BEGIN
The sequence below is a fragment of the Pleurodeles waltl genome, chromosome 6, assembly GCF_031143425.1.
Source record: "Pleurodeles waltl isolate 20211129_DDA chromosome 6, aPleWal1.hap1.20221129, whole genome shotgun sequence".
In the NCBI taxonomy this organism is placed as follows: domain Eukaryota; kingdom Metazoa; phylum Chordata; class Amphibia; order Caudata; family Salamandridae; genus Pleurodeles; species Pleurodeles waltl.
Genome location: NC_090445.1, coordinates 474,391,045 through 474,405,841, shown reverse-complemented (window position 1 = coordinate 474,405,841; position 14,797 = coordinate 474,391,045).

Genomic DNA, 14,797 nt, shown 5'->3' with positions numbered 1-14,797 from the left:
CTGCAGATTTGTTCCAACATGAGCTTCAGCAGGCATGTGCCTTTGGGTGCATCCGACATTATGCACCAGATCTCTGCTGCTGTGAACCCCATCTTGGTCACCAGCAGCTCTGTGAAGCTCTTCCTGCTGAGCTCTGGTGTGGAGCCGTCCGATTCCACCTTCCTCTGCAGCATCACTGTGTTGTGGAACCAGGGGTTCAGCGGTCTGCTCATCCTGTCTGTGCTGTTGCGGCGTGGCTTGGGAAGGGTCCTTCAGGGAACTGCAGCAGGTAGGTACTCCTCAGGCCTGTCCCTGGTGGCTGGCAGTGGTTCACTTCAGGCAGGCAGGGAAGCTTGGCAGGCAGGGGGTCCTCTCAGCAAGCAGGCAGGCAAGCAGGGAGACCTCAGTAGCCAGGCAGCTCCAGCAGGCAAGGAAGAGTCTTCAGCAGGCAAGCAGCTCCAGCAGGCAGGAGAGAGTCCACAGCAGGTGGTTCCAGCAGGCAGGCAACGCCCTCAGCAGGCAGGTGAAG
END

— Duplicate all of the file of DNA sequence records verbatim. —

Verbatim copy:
The sequence below is a fragment of the Pleurodeles waltl genome, chromosome 6, assembly GCF_031143425.1.
Source record: "Pleurodeles waltl isolate 20211129_DDA chromosome 6, aPleWal1.hap1.20221129, whole genome shotgun sequence".
In the NCBI taxonomy this organism is placed as follows: domain Eukaryota; kingdom Metazoa; phylum Chordata; class Amphibia; order Caudata; family Salamandridae; genus Pleurodeles; species Pleurodeles waltl.
Genome location: NC_090445.1, coordinates 474,391,045 through 474,405,841, shown reverse-complemented (window position 1 = coordinate 474,405,841; position 14,797 = coordinate 474,391,045).

Genomic DNA, 14,797 nt, shown 5'->3' with positions numbered 1-14,797 from the left:
CTGCAGATTTGTTCCAACATGAGCTTCAGCAGGCATGTGCCTTTGGGTGCATCCGACATTATGCACCAGATCTCTGCTGCTGTGAACCCCATCTTGGTCACCAGCAGCTCTGTGAAGCTCTTCCTGCTGAGCTCTGGTGTGGAGCCGTCCGATTCCACCTTCCTCTGCAGCATCACTGTGTTGTGGAACCAGGGGTTCAGCGGTCTGCTCATCCTGTCTGTGCTGTTGCGGCGTGGCTTGGGAAGGGTCCTTCAGGGAACTGCAGCAGGTAGGTACTCCTCAGGCCTGTCCCTGGTGGCTGGCAGTGGTTCACTTCAGGCAGGCAGGGAAGCTTGGCAGGCAGGGGGTCCTCTCAGCAAGCAGGCAGGCAAGCAGGGAGACCTCAGTAGCCAGGCAGCTCCAGCAGGCAAGGAAGAGTCTTCAGCAGGCAAGCAGCTCCAGCAGGCAGGAGAGAGTCCACAGCAGGTGGTTCCAGCAGGCAGGCAACGCCCTCAGCAGGCAGGTGAAG